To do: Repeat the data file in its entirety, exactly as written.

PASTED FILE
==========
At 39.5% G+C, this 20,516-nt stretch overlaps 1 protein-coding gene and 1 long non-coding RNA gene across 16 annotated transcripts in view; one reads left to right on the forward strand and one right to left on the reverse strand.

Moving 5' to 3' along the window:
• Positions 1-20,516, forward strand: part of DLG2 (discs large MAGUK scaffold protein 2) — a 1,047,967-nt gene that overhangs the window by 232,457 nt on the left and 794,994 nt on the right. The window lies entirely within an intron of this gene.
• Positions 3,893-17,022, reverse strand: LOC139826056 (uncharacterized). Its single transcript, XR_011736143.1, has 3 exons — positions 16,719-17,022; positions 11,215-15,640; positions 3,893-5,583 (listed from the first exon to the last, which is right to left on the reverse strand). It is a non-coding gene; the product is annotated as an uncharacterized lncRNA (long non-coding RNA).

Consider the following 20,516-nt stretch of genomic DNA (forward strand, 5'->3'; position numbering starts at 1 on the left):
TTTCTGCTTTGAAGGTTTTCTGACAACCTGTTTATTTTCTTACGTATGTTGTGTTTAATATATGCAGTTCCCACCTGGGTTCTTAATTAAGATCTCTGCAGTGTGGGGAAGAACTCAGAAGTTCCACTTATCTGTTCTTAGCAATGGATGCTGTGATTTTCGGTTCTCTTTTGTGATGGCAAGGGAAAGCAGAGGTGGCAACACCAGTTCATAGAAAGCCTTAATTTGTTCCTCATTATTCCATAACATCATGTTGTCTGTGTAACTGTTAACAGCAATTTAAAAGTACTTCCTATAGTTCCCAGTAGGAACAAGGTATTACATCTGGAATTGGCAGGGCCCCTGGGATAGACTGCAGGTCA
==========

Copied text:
At 39.5% G+C, this 20,516-nt stretch overlaps 1 protein-coding gene and 1 long non-coding RNA gene across 16 annotated transcripts in view; one reads left to right on the forward strand and one right to left on the reverse strand.

Moving 5' to 3' along the window:
• Positions 1-20,516, forward strand: part of DLG2 (discs large MAGUK scaffold protein 2) — a 1,047,967-nt gene that overhangs the window by 232,457 nt on the left and 794,994 nt on the right. The window lies entirely within an intron of this gene.
• Positions 3,893-17,022, reverse strand: LOC139826056 (uncharacterized). Its single transcript, XR_011736143.1, has 3 exons — positions 16,719-17,022; positions 11,215-15,640; positions 3,893-5,583 (listed from the first exon to the last, which is right to left on the reverse strand). It is a non-coding gene; the product is annotated as an uncharacterized lncRNA (long non-coding RNA).

Consider the following 20,516-nt stretch of genomic DNA (forward strand, 5'->3'; position numbering starts at 1 on the left):
TTTCTGCTTTGAAGGTTTTCTGACAACCTGTTTATTTTCTTACGTATGTTGTGTTTAATATATGCAGTTCCCACCTGGGTTCTTAATTAAGATCTCTGCAGTGTGGGGAAGAACTCAGAAGTTCCACTTATCTGTTCTTAGCAATGGATGCTGTGATTTTCGGTTCTCTTTTGTGATGGCAAGGGAAAGCAGAGGTGGCAACACCAGTTCATAGAAAGCCTTAATTTGTTCCTCATTATTCCATAACATCATGTTGTCTGTGTAACTGTTAACAGCAATTTAAAAGTACTTCCTATAGTTCCCAGTAGGAACAAGGTATTACATCTGGAATTGGCAGGGCCCCTGGGATAGACTGCAGGTCA